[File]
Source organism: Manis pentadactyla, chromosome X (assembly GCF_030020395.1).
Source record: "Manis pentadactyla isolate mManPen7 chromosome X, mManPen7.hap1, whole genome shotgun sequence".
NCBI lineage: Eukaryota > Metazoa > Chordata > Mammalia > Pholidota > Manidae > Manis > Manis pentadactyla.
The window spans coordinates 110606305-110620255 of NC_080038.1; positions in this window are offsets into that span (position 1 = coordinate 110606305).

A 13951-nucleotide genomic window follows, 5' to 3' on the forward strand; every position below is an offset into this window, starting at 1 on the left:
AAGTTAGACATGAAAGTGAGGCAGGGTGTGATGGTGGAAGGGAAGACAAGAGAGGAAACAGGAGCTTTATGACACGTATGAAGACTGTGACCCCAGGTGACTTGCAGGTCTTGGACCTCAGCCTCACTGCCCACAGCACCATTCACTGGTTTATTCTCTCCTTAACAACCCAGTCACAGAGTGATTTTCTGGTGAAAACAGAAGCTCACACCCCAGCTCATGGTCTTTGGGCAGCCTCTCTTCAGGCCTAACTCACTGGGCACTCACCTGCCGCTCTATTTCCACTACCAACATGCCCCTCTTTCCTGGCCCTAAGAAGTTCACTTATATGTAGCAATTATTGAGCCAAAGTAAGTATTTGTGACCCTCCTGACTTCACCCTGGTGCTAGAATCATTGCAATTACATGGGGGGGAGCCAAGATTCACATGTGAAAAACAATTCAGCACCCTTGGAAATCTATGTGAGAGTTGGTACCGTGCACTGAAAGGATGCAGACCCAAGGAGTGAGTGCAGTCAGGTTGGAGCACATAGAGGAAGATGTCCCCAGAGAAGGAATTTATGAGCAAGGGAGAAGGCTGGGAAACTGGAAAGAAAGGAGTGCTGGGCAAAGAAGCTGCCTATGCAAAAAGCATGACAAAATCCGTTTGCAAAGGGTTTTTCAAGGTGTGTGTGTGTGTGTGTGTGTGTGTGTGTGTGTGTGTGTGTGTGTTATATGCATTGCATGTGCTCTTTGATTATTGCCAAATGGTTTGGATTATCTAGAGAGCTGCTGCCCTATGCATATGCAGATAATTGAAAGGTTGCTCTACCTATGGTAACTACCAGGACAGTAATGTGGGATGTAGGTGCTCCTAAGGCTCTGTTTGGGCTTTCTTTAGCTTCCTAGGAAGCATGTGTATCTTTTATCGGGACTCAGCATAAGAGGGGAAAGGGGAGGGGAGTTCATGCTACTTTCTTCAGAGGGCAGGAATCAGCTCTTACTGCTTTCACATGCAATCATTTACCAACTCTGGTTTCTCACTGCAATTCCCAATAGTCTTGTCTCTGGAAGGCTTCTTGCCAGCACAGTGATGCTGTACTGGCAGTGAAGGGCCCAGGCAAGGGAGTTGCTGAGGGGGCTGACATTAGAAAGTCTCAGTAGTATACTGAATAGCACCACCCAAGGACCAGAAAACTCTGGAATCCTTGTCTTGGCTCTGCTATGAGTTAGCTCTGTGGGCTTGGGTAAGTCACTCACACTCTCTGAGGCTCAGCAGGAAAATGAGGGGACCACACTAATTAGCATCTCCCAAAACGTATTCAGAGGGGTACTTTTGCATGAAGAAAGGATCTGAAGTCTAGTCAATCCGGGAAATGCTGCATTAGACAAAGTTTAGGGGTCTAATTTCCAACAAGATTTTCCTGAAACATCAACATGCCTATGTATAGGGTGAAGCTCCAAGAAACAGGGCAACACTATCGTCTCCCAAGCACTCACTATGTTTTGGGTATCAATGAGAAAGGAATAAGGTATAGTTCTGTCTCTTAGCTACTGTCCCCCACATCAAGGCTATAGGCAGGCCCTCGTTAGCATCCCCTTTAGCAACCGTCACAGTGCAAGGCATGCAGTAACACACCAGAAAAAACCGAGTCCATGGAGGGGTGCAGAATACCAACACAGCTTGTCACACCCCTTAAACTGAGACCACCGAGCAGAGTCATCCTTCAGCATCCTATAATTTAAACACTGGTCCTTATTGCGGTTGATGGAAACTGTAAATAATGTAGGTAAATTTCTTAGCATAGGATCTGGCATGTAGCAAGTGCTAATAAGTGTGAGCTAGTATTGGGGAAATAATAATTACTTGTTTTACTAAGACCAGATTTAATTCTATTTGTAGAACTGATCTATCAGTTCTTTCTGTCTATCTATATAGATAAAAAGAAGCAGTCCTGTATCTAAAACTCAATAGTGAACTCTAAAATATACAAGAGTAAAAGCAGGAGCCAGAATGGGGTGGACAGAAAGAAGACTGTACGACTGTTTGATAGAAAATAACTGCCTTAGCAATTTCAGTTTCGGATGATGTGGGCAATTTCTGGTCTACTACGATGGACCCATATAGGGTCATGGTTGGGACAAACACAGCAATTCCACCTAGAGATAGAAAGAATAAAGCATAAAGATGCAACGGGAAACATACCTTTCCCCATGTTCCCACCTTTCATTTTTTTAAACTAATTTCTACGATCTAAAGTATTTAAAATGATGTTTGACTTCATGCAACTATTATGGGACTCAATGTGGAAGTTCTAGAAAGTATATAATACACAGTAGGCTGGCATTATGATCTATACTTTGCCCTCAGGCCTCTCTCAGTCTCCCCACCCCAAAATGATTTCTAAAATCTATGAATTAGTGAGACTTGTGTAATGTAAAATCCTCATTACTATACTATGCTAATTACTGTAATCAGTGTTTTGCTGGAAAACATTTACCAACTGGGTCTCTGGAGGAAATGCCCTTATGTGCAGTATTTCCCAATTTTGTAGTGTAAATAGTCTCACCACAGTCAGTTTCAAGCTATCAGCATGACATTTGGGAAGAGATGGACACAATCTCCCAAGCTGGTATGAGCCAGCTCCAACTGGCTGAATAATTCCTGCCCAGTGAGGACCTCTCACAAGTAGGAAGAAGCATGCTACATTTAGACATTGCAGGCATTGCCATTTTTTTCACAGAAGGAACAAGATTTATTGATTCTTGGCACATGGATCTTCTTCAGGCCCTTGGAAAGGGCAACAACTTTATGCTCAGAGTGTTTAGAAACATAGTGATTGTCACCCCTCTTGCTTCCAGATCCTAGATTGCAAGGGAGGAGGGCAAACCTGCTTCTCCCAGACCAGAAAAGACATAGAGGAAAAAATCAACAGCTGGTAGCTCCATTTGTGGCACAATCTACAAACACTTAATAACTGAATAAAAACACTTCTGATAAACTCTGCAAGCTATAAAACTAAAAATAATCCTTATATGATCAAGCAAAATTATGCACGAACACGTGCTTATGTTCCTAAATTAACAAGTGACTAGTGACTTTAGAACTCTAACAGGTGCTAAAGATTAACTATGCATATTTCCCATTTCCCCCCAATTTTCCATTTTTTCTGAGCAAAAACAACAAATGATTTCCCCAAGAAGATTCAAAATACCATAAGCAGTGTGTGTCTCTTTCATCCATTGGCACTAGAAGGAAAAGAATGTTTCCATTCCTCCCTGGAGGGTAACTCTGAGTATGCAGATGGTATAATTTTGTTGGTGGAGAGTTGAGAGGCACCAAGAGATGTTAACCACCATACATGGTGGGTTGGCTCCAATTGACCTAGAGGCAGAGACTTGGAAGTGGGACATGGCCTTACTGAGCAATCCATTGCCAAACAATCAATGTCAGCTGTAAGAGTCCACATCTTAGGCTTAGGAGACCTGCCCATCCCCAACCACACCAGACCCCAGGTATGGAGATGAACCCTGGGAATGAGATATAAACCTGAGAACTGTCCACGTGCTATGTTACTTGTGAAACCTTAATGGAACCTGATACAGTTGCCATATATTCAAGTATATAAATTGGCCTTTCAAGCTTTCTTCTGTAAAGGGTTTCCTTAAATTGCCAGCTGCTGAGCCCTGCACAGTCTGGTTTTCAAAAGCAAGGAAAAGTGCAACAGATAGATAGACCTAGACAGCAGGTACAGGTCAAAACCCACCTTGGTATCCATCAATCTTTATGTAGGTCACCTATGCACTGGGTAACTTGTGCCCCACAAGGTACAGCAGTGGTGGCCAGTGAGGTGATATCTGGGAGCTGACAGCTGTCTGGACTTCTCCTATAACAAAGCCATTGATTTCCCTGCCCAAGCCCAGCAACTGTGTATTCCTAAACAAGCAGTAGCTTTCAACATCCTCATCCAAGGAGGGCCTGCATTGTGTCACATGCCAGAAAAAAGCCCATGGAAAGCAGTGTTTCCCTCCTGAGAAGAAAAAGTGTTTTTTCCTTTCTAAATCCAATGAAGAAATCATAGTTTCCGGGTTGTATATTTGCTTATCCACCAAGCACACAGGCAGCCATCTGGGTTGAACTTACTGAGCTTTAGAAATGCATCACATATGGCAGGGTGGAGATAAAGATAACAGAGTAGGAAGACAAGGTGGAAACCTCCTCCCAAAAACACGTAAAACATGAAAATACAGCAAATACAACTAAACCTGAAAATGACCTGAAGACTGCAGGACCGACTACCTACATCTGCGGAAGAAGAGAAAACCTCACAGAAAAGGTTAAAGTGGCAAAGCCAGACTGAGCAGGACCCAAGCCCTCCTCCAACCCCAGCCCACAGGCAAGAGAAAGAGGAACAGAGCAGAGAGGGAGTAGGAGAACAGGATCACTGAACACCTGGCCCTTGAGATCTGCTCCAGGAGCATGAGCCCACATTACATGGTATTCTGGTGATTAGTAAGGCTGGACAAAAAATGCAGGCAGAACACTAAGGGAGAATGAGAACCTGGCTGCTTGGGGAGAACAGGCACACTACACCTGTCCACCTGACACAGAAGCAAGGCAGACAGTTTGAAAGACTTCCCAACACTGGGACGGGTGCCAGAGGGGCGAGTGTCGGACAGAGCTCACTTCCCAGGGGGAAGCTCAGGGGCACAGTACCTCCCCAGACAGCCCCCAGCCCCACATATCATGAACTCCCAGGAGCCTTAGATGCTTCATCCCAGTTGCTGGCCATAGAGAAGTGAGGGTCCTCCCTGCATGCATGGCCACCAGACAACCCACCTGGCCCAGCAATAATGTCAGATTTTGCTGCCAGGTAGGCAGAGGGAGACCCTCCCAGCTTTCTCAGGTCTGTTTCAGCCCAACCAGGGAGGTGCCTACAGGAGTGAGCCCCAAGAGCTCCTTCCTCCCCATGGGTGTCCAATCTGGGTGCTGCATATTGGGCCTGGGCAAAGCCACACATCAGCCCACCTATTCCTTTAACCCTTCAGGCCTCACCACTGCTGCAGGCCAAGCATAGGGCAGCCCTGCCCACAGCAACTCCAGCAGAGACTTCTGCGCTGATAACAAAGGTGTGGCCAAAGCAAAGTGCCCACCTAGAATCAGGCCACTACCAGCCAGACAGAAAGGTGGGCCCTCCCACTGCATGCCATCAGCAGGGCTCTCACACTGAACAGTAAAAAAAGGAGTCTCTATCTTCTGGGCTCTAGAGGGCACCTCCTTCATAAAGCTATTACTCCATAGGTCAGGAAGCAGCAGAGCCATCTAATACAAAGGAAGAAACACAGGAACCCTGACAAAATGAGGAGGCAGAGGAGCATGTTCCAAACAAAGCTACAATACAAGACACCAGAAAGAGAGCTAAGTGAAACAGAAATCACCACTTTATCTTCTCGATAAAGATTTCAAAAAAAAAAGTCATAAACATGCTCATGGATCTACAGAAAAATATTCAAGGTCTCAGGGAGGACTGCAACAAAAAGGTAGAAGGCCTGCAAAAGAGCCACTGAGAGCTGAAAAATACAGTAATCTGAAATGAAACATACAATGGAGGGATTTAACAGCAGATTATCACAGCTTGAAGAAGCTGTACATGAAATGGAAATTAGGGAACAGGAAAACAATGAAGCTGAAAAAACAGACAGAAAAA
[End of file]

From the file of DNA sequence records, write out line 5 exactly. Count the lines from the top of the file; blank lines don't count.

A 13951-nucleotide genomic window follows, 5' to 3' on the forward strand; every position below is an offset into this window, starting at 1 on the left: